"Talk a Mile a Minute" is a learning game modeled after “Taboo”, “Pyramid” and “Jeopardy.” Players take turns trying to get their partner to guess the words in a specified category by giving verbal clues describing each word. The categories include experiments, wave diagrams, rainbow, optics (lenses) and optics (mirrors), radiation, sound, and seeing is believing.
"Talk a Mile A Minute" is a Marzano Strategy in which Ss review key concepts and academic vocabulary terms. This "Talk a Mile a Minute" set includes pre-made vocabulary cards that can be printed and distributed to students teams for immediate use.
HOW TO PLAY:
1. Copy the list of 5-7 terms under a category title which the teacher will show in the front of the class when the game begins.
2. Organize students into pairs. Player 1 and 2 sit together facing each other.
3. Distribute cards so that only Player 1 faces the words and the Player 2 has their back to the words. Player 1 facing the words is designated the TALKER.
4. On your signal, reveal the terms, say “Go!”, and start the countdown timer.
5. The TALKER tries to get their partner to say each of the words by quickly describing them. The TALKER is allowed to say anything about the terms, “talking a mile a minute.”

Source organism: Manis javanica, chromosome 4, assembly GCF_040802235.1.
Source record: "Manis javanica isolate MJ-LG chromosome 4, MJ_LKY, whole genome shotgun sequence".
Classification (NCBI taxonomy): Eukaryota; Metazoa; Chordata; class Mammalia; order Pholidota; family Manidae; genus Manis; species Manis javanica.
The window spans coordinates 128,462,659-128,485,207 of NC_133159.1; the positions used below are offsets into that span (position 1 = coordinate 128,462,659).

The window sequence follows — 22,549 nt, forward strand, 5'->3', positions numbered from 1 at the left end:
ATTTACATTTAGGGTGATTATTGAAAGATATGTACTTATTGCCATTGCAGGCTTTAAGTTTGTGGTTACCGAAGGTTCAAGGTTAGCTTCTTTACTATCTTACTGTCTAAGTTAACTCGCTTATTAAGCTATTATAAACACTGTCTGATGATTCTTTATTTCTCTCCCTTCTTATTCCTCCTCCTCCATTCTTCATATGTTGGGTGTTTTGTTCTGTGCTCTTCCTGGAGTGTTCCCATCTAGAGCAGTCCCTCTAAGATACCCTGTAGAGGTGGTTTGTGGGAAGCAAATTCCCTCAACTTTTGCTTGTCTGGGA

The objective is for the students facing the list of words to immediately tell their partner the category (such as Shapes) and attempt to get them to say all of the terms within the minute by quickly describing them BUT only providing them clues such as definitions, synonyms, antonyms.
It covers the following Florida Next Generation Sunshine State Standard Benchmarks: SWBAT
SC.7.P.10.1 Illustrate that the sun's energy arrives as radiation with a wide range of wavelengths, including infrared, visible, and ultraviolet, and that white light is made up of a spectrum of many different colors.
SC.7.P.10.2 Observe and explain that light can be reflected, refracted, and/or absorbed.
SC.7.P.10.3 Recognize that light waves, sound waves, and other waves move at different speeds in different materials.
SC.912.P.12.7 Recognize that nothing travels faster than the speed of light in vacuum which is the same for all observers no matter how they or the light source are moving.
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